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"And just like in ancient Peru, we continue to advance our neurosurgical techniques, our skills, our tools, and our knowledge." Top image: More ancient skulls bearing evidence of trepanation - a tell-tale hole surgically cut into the cranium - have been found in Peru than the combined number found in the rest of the world.Credit: University of Miami Trepanation – the technique of removing bone from the skull by scraping, sawing, drilling or chiselling – has long fascinated those interested in the darker side of medical history. The leprechaun is perhaps one of the best-known creatures in Irish folklore.

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The researchers gauged survival by classifying the extent of bone remodeling around the trepanned holes, which indicates healing.

If there was no evidence of healing the researchers assumed the patient died during or within days of the surgery.

Which is why Verano devoted an entire book, It's also why Kushner, a medical history buff and Tulane alumnus, jumped at the chance to join Titelbaum in co-authoring one of the book's chapters, "Trepanation from the Perspective of Modern Neurosurgery," and continues to research the subject.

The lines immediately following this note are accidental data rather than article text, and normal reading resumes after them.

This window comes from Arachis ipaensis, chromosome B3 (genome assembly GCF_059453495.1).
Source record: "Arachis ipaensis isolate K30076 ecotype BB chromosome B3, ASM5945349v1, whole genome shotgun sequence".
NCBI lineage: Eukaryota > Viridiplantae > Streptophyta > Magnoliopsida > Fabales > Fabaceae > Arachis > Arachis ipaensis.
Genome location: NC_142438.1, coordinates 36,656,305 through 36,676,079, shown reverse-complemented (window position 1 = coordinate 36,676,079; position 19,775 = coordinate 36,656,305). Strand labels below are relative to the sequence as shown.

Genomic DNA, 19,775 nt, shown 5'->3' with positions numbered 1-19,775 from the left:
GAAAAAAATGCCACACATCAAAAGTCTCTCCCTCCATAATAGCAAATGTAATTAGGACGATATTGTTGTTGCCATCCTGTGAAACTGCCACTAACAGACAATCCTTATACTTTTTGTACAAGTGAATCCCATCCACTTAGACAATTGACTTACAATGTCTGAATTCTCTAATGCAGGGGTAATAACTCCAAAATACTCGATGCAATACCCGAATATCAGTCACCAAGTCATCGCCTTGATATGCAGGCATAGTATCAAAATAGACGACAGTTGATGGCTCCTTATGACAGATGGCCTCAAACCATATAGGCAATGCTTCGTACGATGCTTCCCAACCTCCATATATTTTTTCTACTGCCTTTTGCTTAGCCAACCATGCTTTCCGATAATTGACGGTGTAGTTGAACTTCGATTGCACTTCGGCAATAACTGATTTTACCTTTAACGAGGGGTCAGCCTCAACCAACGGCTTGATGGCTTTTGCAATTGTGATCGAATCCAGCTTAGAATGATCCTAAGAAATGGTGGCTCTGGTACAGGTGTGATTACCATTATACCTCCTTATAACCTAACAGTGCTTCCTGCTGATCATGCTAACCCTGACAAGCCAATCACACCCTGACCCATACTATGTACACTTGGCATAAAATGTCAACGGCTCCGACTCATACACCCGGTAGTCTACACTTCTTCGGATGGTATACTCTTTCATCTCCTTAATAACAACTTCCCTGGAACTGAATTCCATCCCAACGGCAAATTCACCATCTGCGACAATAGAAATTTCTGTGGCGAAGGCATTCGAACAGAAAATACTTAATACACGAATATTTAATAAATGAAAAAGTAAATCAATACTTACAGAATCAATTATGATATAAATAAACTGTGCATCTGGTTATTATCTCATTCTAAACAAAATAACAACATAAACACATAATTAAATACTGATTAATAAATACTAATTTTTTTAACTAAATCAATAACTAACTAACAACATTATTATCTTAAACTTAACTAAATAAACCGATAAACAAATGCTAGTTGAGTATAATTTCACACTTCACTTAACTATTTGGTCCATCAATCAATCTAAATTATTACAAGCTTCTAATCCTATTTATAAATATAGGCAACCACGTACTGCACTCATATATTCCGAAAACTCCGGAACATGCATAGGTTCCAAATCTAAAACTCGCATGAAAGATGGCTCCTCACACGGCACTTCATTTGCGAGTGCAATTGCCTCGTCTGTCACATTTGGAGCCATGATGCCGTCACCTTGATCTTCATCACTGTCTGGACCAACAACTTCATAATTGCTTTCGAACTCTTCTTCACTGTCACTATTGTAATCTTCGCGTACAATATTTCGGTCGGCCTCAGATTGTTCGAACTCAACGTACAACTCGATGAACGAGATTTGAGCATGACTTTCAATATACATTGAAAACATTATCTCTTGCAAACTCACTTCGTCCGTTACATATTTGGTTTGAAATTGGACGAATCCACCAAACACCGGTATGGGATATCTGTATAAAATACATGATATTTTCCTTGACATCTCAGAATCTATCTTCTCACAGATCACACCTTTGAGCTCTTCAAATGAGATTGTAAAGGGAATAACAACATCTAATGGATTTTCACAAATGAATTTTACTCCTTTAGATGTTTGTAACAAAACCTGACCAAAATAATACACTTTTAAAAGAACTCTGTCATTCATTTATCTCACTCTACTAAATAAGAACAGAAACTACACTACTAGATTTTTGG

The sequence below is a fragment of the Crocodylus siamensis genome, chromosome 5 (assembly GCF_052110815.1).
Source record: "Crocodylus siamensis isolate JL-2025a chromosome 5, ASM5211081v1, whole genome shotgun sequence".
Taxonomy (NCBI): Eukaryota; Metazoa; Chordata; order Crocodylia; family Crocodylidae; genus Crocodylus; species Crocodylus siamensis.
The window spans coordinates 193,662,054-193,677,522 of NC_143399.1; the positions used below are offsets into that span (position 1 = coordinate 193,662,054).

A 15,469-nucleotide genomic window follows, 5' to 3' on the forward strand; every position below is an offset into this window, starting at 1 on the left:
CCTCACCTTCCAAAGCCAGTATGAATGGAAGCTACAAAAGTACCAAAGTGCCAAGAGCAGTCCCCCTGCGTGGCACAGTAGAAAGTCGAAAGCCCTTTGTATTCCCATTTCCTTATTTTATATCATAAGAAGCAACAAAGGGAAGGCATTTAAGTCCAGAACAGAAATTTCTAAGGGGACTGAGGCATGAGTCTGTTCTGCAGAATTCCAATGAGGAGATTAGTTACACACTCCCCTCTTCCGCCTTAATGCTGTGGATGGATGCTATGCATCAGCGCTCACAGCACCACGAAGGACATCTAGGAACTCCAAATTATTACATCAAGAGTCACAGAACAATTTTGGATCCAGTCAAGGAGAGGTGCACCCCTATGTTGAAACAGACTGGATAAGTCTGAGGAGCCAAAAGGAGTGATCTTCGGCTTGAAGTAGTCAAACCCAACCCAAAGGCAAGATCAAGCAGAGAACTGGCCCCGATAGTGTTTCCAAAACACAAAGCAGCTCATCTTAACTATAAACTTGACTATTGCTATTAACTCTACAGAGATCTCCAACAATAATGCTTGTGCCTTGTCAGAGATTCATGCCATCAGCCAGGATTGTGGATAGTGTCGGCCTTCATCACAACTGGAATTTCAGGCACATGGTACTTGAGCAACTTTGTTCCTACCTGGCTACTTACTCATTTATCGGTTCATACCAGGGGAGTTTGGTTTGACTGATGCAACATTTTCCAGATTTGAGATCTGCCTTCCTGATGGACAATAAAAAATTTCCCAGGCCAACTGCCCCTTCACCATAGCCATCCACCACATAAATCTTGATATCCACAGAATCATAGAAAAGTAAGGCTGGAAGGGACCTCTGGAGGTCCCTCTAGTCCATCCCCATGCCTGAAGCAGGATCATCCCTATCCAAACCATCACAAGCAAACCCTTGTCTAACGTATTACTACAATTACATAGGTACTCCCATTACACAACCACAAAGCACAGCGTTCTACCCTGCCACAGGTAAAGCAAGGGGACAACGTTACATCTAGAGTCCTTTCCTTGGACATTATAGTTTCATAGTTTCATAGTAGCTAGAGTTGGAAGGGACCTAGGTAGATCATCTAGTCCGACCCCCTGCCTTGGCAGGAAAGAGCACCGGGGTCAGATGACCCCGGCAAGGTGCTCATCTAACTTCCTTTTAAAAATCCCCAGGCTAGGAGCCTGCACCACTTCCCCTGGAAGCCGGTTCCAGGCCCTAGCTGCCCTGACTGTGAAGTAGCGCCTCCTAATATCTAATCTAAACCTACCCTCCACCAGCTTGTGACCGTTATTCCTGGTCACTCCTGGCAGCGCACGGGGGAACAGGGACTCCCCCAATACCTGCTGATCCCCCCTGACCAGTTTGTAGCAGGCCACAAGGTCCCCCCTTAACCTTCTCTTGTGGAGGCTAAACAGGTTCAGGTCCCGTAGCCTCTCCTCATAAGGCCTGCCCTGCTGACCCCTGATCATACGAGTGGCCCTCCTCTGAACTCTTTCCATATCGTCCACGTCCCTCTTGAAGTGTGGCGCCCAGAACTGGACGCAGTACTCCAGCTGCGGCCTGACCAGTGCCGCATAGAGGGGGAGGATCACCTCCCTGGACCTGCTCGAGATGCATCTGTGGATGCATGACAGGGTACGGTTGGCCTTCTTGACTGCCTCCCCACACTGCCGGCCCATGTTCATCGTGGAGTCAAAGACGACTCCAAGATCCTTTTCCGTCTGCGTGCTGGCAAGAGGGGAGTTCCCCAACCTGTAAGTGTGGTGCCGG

Published in 2016, the book analyzes the techniques and survival rates of trepanation in Peru through the demise of the Incan Empire in the early 1500s.

Physical evidence definitely shows that these ancient surgeons refined the procedure over time.

Their success is truly remarkable." Almost as remarkable is how, by the end of World War I, cranial surgery evolved into the distinct profession of neurosurgery, which continues to improve our understanding of brain anatomy, physiology and pathology.If the margins of the trepanation openings showed extensive remodeling, they considered the operation successful and the patient long-lived.Those classifications, Kushner, Verano and Titelbaum reported in the paper, show how ancient Peruvians significantly refined their trepanation techniques over the centuries."There are still many unknowns about the procedure and the individuals on whom trepanation was performed, but the outcomes during the Civil War were dismal compared to Incan times," said Kushner, a neurologist who has helped scores of patients recover from modern-day traumatic brain injuries and cranial surgeries."In Incan times, the mortality rate was between 17 and 25 percent, and during the Civil War, it was between 46 and 56 percent. The question is how did the ancient Peruvian surgeons have outcomes that far surpassed those of surgeons during the American Civil War?Those advertisers use tracking technologies to collect information about your activity on our sites and applications and across the Internet and your other apps and devices.

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